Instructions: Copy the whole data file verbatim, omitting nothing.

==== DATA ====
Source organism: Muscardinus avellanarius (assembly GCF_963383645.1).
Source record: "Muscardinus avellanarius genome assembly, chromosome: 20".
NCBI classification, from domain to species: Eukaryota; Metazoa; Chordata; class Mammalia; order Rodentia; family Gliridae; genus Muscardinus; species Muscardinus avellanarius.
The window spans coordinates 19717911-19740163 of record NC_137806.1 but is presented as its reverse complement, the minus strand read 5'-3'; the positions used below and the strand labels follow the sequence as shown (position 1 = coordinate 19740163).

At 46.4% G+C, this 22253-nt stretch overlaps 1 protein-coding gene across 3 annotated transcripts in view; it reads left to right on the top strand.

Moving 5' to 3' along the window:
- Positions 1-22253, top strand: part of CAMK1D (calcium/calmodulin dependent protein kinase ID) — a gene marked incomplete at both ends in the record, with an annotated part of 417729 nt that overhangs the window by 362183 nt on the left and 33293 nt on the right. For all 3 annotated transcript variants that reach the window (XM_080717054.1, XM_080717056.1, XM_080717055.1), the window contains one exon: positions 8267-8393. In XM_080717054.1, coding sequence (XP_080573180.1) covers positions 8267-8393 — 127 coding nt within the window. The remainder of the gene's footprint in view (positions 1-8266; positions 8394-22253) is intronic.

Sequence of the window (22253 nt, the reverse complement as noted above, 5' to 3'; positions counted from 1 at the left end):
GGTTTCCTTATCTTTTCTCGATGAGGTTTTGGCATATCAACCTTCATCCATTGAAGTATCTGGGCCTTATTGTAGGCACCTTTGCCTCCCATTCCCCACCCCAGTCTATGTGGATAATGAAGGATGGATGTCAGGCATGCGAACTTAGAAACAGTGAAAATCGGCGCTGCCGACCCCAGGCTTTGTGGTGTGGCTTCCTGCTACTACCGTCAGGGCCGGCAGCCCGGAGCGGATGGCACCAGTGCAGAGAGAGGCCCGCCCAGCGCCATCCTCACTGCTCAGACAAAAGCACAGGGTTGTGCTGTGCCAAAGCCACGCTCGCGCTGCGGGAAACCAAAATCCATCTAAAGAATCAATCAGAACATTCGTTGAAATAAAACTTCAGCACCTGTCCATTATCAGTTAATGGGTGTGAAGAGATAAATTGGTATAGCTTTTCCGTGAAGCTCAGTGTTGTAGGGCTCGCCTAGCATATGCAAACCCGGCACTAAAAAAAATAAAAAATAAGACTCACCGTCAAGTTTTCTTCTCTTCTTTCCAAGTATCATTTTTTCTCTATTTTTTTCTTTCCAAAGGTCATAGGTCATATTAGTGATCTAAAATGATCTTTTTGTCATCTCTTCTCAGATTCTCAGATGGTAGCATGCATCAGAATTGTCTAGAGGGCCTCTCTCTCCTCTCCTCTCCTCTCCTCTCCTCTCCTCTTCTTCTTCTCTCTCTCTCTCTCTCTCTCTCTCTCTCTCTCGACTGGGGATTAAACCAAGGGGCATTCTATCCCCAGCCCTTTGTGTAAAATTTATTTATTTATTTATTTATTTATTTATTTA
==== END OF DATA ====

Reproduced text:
Source organism: Muscardinus avellanarius (assembly GCF_963383645.1).
Source record: "Muscardinus avellanarius genome assembly, chromosome: 20".
NCBI classification, from domain to species: Eukaryota; Metazoa; Chordata; class Mammalia; order Rodentia; family Gliridae; genus Muscardinus; species Muscardinus avellanarius.
The window spans coordinates 19717911-19740163 of record NC_137806.1 but is presented as its reverse complement, the minus strand read 5'-3'; the positions used below and the strand labels follow the sequence as shown (position 1 = coordinate 19740163).

At 46.4% G+C, this 22253-nt stretch overlaps 1 protein-coding gene across 3 annotated transcripts in view; it reads left to right on the top strand.

Moving 5' to 3' along the window:
- Positions 1-22253, top strand: part of CAMK1D (calcium/calmodulin dependent protein kinase ID) — a gene marked incomplete at both ends in the record, with an annotated part of 417729 nt that overhangs the window by 362183 nt on the left and 33293 nt on the right. For all 3 annotated transcript variants that reach the window (XM_080717054.1, XM_080717056.1, XM_080717055.1), the window contains one exon: positions 8267-8393. In XM_080717054.1, coding sequence (XP_080573180.1) covers positions 8267-8393 — 127 coding nt within the window. The remainder of the gene's footprint in view (positions 1-8266; positions 8394-22253) is intronic.

Sequence of the window (22253 nt, the reverse complement as noted above, 5' to 3'; positions counted from 1 at the left end):
GGTTTCCTTATCTTTTCTCGATGAGGTTTTGGCATATCAACCTTCATCCATTGAAGTATCTGGGCCTTATTGTAGGCACCTTTGCCTCCCATTCCCCACCCCAGTCTATGTGGATAATGAAGGATGGATGTCAGGCATGCGAACTTAGAAACAGTGAAAATCGGCGCTGCCGACCCCAGGCTTTGTGGTGTGGCTTCCTGCTACTACCGTCAGGGCCGGCAGCCCGGAGCGGATGGCACCAGTGCAGAGAGAGGCCCGCCCAGCGCCATCCTCACTGCTCAGACAAAAGCACAGGGTTGTGCTGTGCCAAAGCCACGCTCGCGCTGCGGGAAACCAAAATCCATCTAAAGAATCAATCAGAACATTCGTTGAAATAAAACTTCAGCACCTGTCCATTATCAGTTAATGGGTGTGAAGAGATAAATTGGTATAGCTTTTCCGTGAAGCTCAGTGTTGTAGGGCTCGCCTAGCATATGCAAACCCGGCACTAAAAAAAATAAAAAATAAGACTCACCGTCAAGTTTTCTTCTCTTCTTTCCAAGTATCATTTTTTCTCTATTTTTTTCTTTCCAAAGGTCATAGGTCATATTAGTGATCTAAAATGATCTTTTTGTCATCTCTTCTCAGATTCTCAGATGGTAGCATGCATCAGAATTGTCTAGAGGGCCTCTCTCTCCTCTCCTCTCCTCTCCTCTCCTCTCCTCTTCTTCTTCTCTCTCTCTCTCTCTCTCTCTCTCTCTCTCTCGACTGGGGATTAAACCAAGGGGCATTCTATCCCCAGCCCTTTGTGTAAAATTTATTTATTTATTTATTTATTTATTTATTTA